Supply chains have been a roller coaster for manufacturers, thanks to the pandemic and geopolitical uncertainty. But some trends are reversing – there is increased shipping capacity on some trade routes, for example.

To mitigate vulnerabilities, industrial manufacturers are diversifying their supply chains, with some investing close to major markets or forming strategic partnerships and alliances to help gain more control of supply chains and build better business relationships.

Ongoing global tensions have also caused manufacturers to rethink their international strategies. According to a KPMG International survey, 88% of manufacturers have discontinued operations in Russia in response to the war in Ukraine.

4. Shortage of skills, or skills shift?

A major challenge for industrial manufacturers in Australia is the growing shortage of skilled labour. The talent shortage has hit its stride in Australia, with a decline in the number of workers with the necessary skills to operate and maintain increasingly complex manufacturing equipment.

The severe skills shortage means employers need to do more to attract and retain talent to meet current production goals, not to mention pursue their growth objectives.

In some industries, a shorter working week is being trialled to attract workers. For example, NIB, Medibank, Unilever and Telstra are experimenting with a four-day work week in 2023 – something that’s shaping up to be the biggest workplace trend of the year.

As well as a skills shortage, there’s also a skills shift. With digitisation on the rise, high-end information technology skills – from artificial intelligence (AI) to data science – are in strong demand within the Australian industrial manufacturing industry. Manufacturers need these skills in their ranks to compete and optimise their factories to meet future opportunities for growth.

And along with the transition to automation, robotics and AI, manufacturing employees are relying more and more on digital tools – such as collaboration platforms, work-based social media and instant messaging – to complete their work.

In Victoria last year, the State Government launched the $4.5 million Digital Jobs for Manufacturing program to help local manufacturers equip workers with the digital skills they need to create high paying jobs and maintain their competitive advantage.

The program, which runs until June 2024, provides up to $5000 for a manufacturer to fund up to five employees in online, part-time, industry-endorsed digital courses, such as machine learning and AI, cloud computing, cyber security, and data analytics.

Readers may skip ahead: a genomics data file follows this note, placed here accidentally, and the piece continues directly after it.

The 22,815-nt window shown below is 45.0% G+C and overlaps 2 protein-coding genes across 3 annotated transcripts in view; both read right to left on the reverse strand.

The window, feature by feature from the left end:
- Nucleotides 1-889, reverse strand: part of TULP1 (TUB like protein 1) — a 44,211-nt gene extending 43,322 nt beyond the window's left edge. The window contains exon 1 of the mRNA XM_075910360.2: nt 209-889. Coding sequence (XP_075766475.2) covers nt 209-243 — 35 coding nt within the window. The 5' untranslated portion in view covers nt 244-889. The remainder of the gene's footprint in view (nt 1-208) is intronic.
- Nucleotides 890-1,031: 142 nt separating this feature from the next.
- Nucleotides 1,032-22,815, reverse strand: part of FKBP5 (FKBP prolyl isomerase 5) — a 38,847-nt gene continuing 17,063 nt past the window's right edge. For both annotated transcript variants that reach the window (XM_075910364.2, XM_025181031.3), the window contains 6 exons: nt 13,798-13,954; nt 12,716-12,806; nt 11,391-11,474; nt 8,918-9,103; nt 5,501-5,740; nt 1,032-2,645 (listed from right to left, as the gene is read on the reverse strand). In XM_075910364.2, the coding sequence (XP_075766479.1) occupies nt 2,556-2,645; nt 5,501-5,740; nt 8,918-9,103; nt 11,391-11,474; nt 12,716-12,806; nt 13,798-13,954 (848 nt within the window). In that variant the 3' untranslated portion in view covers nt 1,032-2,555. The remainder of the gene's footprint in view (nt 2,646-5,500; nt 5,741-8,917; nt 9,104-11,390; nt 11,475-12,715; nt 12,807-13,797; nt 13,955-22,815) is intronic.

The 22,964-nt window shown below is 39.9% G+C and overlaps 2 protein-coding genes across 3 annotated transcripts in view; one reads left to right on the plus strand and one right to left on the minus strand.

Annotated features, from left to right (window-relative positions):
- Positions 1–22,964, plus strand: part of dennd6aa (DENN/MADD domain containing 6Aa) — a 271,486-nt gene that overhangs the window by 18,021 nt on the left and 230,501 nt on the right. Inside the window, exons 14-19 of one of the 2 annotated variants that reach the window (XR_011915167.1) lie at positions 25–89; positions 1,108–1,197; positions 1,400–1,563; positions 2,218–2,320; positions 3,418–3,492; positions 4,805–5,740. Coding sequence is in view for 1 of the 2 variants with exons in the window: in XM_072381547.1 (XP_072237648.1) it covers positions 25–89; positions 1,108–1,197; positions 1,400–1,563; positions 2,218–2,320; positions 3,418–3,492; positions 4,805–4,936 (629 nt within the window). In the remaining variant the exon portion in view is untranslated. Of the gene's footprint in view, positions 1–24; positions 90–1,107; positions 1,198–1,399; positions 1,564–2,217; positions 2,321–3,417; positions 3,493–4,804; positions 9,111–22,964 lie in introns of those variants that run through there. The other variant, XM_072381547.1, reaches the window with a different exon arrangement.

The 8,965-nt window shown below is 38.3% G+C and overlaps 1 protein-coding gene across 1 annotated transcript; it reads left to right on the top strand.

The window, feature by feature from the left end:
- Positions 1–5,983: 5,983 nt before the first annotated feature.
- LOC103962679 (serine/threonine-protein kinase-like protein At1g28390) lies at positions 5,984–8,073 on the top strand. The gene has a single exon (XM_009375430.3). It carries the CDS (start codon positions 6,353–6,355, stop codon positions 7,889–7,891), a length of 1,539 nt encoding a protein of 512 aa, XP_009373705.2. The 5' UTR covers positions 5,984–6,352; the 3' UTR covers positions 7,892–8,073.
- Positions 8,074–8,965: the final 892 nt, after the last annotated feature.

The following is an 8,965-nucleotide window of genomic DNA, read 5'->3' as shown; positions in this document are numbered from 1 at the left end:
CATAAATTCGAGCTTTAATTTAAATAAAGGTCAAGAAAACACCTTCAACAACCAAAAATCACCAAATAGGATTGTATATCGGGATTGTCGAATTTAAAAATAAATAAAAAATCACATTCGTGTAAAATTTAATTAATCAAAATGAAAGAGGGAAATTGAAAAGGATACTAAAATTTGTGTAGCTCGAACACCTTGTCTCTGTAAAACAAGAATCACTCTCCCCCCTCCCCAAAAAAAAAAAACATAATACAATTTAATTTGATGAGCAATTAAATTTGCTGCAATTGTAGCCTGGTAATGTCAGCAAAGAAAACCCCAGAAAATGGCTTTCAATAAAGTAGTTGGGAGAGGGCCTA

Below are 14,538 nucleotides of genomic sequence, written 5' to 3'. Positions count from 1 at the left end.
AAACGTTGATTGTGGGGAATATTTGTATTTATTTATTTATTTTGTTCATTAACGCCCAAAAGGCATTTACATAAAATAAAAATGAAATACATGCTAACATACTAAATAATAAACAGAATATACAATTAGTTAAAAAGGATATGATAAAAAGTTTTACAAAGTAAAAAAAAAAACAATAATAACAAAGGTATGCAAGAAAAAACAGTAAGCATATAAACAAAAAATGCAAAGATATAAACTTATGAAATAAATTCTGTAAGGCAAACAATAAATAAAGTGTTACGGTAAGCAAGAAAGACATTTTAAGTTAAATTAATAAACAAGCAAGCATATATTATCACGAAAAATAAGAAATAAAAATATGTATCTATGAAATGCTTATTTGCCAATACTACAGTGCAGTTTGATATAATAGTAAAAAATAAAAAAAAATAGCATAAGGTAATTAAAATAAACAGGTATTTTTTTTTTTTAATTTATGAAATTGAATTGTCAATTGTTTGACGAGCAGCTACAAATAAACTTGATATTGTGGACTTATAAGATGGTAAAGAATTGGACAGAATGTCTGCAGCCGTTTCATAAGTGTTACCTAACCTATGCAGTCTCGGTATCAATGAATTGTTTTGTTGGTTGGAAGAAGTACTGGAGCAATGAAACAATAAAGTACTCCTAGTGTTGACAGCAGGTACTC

5. Rising energy prices

Energy prices have been rising for some time now. Back in May 2021, industrial energy users faced price increases of 12% or more for electricity, and gas bills that were almost triple.

ACCI chief executive Andrew McKellar said in December there would be little reprieve for manufacturers on the horizon, especially for those exposed to higher gas and power prices.

In December, the Federal Government announced changes to mitigate the expected price surge for energy bills, which included a 12-month cap on coal and gas prices. However energy-intensive firms will still face higher costs in 2023 with many being locked into long-term contracts.

Some manufacturers are taking matters into their own hands. Australia’s largest ceramic tile producer National Ceramic Industries Australia (NCIA) is one of the largest single-site users of natural gas. The manufacturer was already using sensors and software to monitor production performance in real time, so they worked to build on this to track energy use versus production.

They use the data to accurately predict the amount of energy required to produce every single product, joule by joule, so they can get better deals from gas suppliers by matching the production schedule with energy usage.

To date the manufacturer reports savings of $40,000 per month, or almost half a million dollars annually.

Did you know… Matthews has partnered to develop iDSnet Manager, an integrated industry 4.0 software solution that helps make significant gains in productivity, via the delivery of a real-time production information and paperless digital factory solution.


The industrial manufacturing sector in Australia is facing a range of challenges and opportunities in 2023. But manufacturers shouldn't take their eye off the overarching goal: sustainable, profitable growth. Those that are able to move swiftly to take advantage of these trends as opportunities will be well positioned for success.